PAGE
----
ClimateNews

Gabonese Group Sues Timber Companies For Violating Harvesting Contracts

A non-governmental organisation (NGO) in Gabon whose activities are centred around environmental protection, Brainforest, has sued nine timber companies for violating the terms of their community forestry contracts.

After a mission undertaken by a team of the NGO to several forestry concessions in the Ogooue-Ivindo province under its “Citizens Voices for Change: Forestry Observation in the Congo Basin” project, nine companies operating in the area were identified as not respecting their agreements with host communities signed in October 2015 and August 2016.

The forestry companies sued were: WCTS, XWBS, KHLL, Pat Timber, Sunry, TBN, Peng Xing, TBF, and SIAFED. Brainforest said they have not completely fulfilled their obligation to finance projects of collective interests identified by the villages in line with the contracts.

“In effect, in application of Article 251 of the Forestry Code and Article 4 of arête 105 of the Ministry of Forestry and Water, these structures have to finance, through the Local Development Fund, some projects of collective interest identified by the village communities concerned,” the NGO said.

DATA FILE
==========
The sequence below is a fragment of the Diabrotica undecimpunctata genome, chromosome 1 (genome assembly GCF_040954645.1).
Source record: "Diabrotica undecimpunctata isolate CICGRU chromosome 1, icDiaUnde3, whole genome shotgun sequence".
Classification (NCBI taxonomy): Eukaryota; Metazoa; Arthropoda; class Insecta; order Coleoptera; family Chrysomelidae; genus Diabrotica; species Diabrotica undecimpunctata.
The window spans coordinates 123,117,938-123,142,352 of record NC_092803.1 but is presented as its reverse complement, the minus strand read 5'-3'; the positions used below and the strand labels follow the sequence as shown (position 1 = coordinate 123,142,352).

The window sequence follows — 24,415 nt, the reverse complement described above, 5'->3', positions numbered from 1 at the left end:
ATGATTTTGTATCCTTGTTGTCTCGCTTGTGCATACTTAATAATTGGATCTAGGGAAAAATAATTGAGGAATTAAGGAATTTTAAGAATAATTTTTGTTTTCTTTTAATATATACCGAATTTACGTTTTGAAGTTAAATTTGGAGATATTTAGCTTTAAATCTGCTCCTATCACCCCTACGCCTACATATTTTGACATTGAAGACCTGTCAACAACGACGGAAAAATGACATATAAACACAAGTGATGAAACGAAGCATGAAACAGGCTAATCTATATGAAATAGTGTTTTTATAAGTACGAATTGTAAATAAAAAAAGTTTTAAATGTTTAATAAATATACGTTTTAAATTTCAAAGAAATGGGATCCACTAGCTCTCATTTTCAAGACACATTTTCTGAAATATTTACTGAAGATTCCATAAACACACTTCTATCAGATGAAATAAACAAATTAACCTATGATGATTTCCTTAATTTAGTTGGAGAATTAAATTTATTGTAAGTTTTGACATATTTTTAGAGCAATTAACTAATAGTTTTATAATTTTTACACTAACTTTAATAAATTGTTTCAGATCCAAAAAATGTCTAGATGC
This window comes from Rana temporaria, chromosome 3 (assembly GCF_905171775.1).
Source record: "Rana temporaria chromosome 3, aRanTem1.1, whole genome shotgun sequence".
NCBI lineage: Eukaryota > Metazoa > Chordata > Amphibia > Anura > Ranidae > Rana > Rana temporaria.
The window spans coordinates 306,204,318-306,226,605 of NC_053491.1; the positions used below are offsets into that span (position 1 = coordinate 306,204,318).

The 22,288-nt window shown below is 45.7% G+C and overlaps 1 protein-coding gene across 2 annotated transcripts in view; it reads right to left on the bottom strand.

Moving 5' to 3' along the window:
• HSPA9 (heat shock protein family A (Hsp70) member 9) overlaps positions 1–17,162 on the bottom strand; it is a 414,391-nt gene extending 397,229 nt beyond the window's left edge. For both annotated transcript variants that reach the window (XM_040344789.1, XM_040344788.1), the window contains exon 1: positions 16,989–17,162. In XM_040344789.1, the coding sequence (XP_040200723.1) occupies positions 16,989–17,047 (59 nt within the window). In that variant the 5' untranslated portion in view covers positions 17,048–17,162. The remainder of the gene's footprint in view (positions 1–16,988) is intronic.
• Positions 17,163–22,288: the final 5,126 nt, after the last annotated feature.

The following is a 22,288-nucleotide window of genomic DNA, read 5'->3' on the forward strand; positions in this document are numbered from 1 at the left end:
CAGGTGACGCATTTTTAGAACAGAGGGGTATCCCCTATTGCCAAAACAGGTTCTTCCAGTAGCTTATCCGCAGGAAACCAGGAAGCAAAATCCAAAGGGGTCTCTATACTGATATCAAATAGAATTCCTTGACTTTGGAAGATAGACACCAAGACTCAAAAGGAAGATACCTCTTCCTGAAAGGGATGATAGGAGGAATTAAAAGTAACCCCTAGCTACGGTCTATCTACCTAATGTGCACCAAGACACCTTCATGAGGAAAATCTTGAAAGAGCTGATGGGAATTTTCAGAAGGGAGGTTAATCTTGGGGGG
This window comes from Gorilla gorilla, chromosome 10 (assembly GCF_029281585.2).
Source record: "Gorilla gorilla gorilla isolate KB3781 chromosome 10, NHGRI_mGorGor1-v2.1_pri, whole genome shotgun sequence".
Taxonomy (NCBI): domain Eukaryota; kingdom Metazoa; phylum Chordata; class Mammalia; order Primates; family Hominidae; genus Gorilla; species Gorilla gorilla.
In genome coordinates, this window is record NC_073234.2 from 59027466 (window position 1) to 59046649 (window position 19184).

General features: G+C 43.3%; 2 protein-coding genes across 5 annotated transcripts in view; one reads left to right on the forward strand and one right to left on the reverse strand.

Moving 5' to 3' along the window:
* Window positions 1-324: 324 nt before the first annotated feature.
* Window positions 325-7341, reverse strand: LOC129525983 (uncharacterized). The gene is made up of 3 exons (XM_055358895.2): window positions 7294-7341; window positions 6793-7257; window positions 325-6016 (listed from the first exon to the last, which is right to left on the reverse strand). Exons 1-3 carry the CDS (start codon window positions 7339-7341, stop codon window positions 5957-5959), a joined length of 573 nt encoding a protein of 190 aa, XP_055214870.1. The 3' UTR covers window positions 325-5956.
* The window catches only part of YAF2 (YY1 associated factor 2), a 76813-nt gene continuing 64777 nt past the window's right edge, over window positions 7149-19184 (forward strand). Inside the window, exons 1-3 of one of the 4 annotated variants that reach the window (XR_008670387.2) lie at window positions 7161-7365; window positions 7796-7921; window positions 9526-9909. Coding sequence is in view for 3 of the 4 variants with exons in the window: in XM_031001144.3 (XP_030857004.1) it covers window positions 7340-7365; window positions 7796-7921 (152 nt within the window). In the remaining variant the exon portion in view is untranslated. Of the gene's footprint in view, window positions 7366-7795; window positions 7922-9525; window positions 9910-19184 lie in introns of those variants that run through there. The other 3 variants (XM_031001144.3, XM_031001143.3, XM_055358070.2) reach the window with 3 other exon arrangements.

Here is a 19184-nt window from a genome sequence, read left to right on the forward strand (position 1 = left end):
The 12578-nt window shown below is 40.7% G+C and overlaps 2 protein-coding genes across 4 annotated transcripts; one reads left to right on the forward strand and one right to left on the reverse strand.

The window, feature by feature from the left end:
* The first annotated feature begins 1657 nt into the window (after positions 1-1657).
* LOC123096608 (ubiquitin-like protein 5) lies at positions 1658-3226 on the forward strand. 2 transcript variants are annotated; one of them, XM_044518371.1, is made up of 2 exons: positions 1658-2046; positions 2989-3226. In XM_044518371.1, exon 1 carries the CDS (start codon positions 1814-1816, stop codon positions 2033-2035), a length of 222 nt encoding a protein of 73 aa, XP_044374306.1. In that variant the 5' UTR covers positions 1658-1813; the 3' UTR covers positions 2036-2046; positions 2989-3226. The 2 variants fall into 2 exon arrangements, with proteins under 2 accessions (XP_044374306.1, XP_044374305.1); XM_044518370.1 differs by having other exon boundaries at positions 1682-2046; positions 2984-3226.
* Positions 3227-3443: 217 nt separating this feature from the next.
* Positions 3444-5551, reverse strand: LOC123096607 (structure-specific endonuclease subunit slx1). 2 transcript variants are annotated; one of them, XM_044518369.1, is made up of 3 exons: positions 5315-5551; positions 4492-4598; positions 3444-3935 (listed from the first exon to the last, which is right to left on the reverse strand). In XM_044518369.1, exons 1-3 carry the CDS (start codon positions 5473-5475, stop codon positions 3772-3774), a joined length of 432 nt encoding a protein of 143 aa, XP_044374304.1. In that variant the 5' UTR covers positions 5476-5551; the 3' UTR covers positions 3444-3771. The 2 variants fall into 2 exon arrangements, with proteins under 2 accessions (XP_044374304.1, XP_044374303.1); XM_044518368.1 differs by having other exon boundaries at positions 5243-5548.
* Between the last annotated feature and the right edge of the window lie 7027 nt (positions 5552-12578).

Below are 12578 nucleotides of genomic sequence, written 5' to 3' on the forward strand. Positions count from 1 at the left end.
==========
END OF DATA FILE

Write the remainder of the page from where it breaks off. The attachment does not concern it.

The Gabonese government has announced plans to replace revenues from oil exploration, which constitutes 22 percent of its GDP according to the World Bank, with the exploitation of Timber.

“We are currently finalising a strategy for the development of the forest-wood sector that will see the establishment of forest plantations and the creation of more than 50,000 jobs over 5 years,” the Minister of Environment and Forests, Lee White, said in July.

“It is through this strategy that the Gabonese forest will contribute more significantly to the national economy. Wood, a renewable resource when exploited in a sustainable manner, could as early as 2030 replace oil in our economy.”


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Chief Bisong Etahoben

Chief Bisong Etahoben is a Cameroonian investigative journalist and traditional ruler. He writes for international media and has participated in several transnational investigations. Etahoben won the first-ever Cameroon Investigative Journalist Award in 1992. He serves as a member of a number of international investigative journalism professional bodies including the Forum for African Investigative Reporters (FAIR). He is HumAngle's Francophone and Central Africa editor.

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